Stepping up to the net zero challenge

Jonathan Brearley

Jonathan Brearley

Ofgem CEO
28th February 2020
Areas covered:
Consumers

It is a privilege to have taken up the role of Ofgem chief executive at this critical time. Energy is essential to the welfare of people today and to the economic and environmental future of the UK.

Fundamental to thinking about the future is how we will step up to ending the UK’s contribution to climate change, and reduce greenhouse gas emissions to meet the government’s 2050 net zero target.

Our climate commitment

Ofgem has a pivotal role to ensure that the costs and benefits of transitioning to a low-carbon energy system fall fairly. So that every pound from a consumer’s bill is working for them – and the planet – today and tomorrow. 

Significant progress has already been made. Almost half of our electricity came from renewable or low-carbon sources last year. But to meet net zero we must go further and faster, not least in transport and how we heat our homes and businesses.

Ofgem’s Decarbonisation Action Plan, published on my first day in charge, explains our immediate steps in making low-cost decarbonisation a reality. The plan includes:

  • setting up an innovation fund to help unlock investment in innovative climate solutions.
  • supporting the development of an offshore energy grid to enable a four-fold increase in offshore wind generation by 2030.
  • rewiring our energy system to ensure network companies invest efficiently and can support the growth of renewables and new technologies, like the 10 million electric vehicles expected to be on our roads by 2030. 

Given the challenge of net zero, and especially the need to all but eliminate emissions from heat in buildings, we will need to work more closely with the government, industry and consumer representatives than ever before. For example, the government is currently consulting on giving us a new role in regulating heat networks. Our decarbonisation plan will adapt as government policy, technologies and circumstances in the energy market change.
 

Ofgem has a pivotal role to ensure that the costs and benefits of transitioning to a low-carbon energy system fall fairly.

Balancing costs

The thorniest dilemma of achieving net zero is not technical, but deciding who pays for it and when. I’ve spent the last few months meeting as many of you as possible and listening to your perspectives (you can watch a selection from our recent energy conferences above). How we balance the intergenerational interests of consumers will not be easy. 

In the short term, making the transition will incur additional costs as new technologies are rolled out. In this, we will be as robust as ever to protect consumers today. But we no longer have the luxury of time to explore all options perfectly before deciding to act. Putting off action now could mean higher costs later for future generations to bear. There will be risks. However, experience so far tells us that, thanks to innovation and economies of scale, the cost of decarbonisation comes down over time and low carbon energy sources, like offshore wind, could become cheaper than fossil fuel equivalents.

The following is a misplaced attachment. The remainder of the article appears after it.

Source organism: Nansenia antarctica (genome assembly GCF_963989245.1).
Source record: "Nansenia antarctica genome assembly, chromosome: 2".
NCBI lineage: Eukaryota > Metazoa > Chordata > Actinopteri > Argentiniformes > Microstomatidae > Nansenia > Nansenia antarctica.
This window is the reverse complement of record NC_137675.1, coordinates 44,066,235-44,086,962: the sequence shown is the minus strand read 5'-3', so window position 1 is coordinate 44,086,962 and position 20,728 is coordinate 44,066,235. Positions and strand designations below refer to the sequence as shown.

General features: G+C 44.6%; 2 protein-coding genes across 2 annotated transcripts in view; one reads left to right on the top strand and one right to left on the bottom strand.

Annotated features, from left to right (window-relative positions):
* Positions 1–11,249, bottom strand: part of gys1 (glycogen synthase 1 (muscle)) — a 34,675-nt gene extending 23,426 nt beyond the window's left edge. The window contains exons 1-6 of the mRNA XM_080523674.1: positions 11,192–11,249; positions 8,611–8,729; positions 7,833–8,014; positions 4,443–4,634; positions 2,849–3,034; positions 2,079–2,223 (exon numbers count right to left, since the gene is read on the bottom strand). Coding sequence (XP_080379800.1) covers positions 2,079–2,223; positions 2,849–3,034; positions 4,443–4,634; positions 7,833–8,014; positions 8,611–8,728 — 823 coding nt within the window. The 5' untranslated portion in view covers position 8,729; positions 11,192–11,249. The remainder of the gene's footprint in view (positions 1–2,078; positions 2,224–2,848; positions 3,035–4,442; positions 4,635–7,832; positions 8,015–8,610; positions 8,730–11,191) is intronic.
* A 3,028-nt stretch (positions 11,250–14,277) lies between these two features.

We will also need to decide how to balance the costs we control among different types of consumers. For example, if all electricity consumers – including those who don’t drive or are on low incomes – should pay for the network changes we need to support electric vehicles, or whether only drivers should foot the bill. 

In this context, it is more important than ever to attract the necessary investment into the energy networks – and to ensure company returns are no higher than necessary and keep bills as low as possible. That is what our network price controls seek to do. 

Adaptive regulation

Under my leadership we will be a more listening regulator, flexible in our approach and open to developing ideas so that our regulation adapts to protect consumers and supports good service as effectively as possible in a fast changing landscape. We will do more to identify and call out unacceptable behavior early on where we are concerned by how customers are treated, and will always enforce rigorously to stamp out sharp practice.

We will also strive to lead by example in driving diversity too. As a father in a mixed race family, I know that Ofgem, and indeed the industry, need a greater range of talents and perspectives to help us propose new solutions to the new challenges we face. I don’t believe we can serve well if we don’t have people who are representative of the different groups that make up society. Our Diversity & Inclusion Strategy sets out our current ambitions.

The opportunity

Stepping up to net zero is a huge challenge, but one with far reaching opportunities – to create a smarter, more flexible energy system that serves consumers’ needs at the lowest cost, and that empowers local communities, to improve the quality of our environment, and in turn public health, and to drive innovation which creates new products, jobs and industries.

With the United Nations Climate Change Conference in the UK this November, I hope to see 2020 as a turning point. In rewiring Britain for a greener tomorrow, our principal duty will be reinforced in every decision we make – to protect today’s citizens and those of the future.